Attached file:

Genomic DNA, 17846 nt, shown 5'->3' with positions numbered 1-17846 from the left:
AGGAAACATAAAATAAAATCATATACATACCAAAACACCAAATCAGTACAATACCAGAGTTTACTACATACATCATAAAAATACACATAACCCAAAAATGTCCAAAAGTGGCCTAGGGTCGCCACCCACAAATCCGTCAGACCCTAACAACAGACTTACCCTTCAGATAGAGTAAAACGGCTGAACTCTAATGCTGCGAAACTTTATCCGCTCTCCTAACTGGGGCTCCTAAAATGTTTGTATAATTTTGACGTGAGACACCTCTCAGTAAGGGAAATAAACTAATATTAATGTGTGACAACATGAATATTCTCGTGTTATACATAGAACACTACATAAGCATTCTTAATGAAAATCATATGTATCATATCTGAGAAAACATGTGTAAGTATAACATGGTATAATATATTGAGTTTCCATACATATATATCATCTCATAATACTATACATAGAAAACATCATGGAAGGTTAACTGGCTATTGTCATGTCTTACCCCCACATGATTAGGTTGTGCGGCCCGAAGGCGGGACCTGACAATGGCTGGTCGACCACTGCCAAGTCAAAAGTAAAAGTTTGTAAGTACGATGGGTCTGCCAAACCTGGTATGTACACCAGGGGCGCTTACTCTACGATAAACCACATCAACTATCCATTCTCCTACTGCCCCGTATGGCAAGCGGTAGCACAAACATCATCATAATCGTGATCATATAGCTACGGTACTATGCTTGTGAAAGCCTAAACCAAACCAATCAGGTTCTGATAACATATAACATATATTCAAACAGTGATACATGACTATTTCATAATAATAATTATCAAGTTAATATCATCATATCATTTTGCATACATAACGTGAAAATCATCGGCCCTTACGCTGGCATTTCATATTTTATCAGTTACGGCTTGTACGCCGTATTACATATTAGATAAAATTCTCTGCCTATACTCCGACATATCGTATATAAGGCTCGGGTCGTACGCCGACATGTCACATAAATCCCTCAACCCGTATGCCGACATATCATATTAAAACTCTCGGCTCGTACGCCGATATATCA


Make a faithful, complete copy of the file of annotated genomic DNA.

Genomic DNA, 17846 nt, shown 5'->3' with positions numbered 1-17846 from the left:
AGGAAACATAAAATAAAATCATATACATACCAAAACACCAAATCAGTACAATACCAGAGTTTACTACATACATCATAAAAATACACATAACCCAAAAATGTCCAAAAGTGGCCTAGGGTCGCCACCCACAAATCCGTCAGACCCTAACAACAGACTTACCCTTCAGATAGAGTAAAACGGCTGAACTCTAATGCTGCGAAACTTTATCCGCTCTCCTAACTGGGGCTCCTAAAATGTTTGTATAATTTTGACGTGAGACACCTCTCAGTAAGGGAAATAAACTAATATTAATGTGTGACAACATGAATATTCTCGTGTTATACATAGAACACTACATAAGCATTCTTAATGAAAATCATATGTATCATATCTGAGAAAACATGTGTAAGTATAACATGGTATAATATATTGAGTTTCCATACATATATATCATCTCATAATACTATACATAGAAAACATCATGGAAGGTTAACTGGCTATTGTCATGTCTTACCCCCACATGATTAGGTTGTGCGGCCCGAAGGCGGGACCTGACAATGGCTGGTCGACCACTGCCAAGTCAAAAGTAAAAGTTTGTAAGTACGATGGGTCTGCCAAACCTGGTATGTACACCAGGGGCGCTTACTCTACGATAAACCACATCAACTATCCATTCTCCTACTGCCCCGTATGGCAAGCGGTAGCACAAACATCATCATAATCGTGATCATATAGCTACGGTACTATGCTTGTGAAAGCCTAAACCAAACCAATCAGGTTCTGATAACATATAACATATATTCAAACAGTGATACATGACTATTTCATAATAATAATTATCAAGTTAATATCATCATATCATTTTGCATACATAACGTGAAAATCATCGGCCCTTACGCTGGCATTTCATATTTTATCAGTTACGGCTTGTACGCCGTATTACATATTAGATAAAATTCTCTGCCTATACTCCGACATATCGTATATAAGGCTCGGGTCGTACGCCGACATGTCACATAAATCCCTCAACCCGTATGCCGACATATCATATTAAAACTCTCGGCTCGTACGCCGATATATCA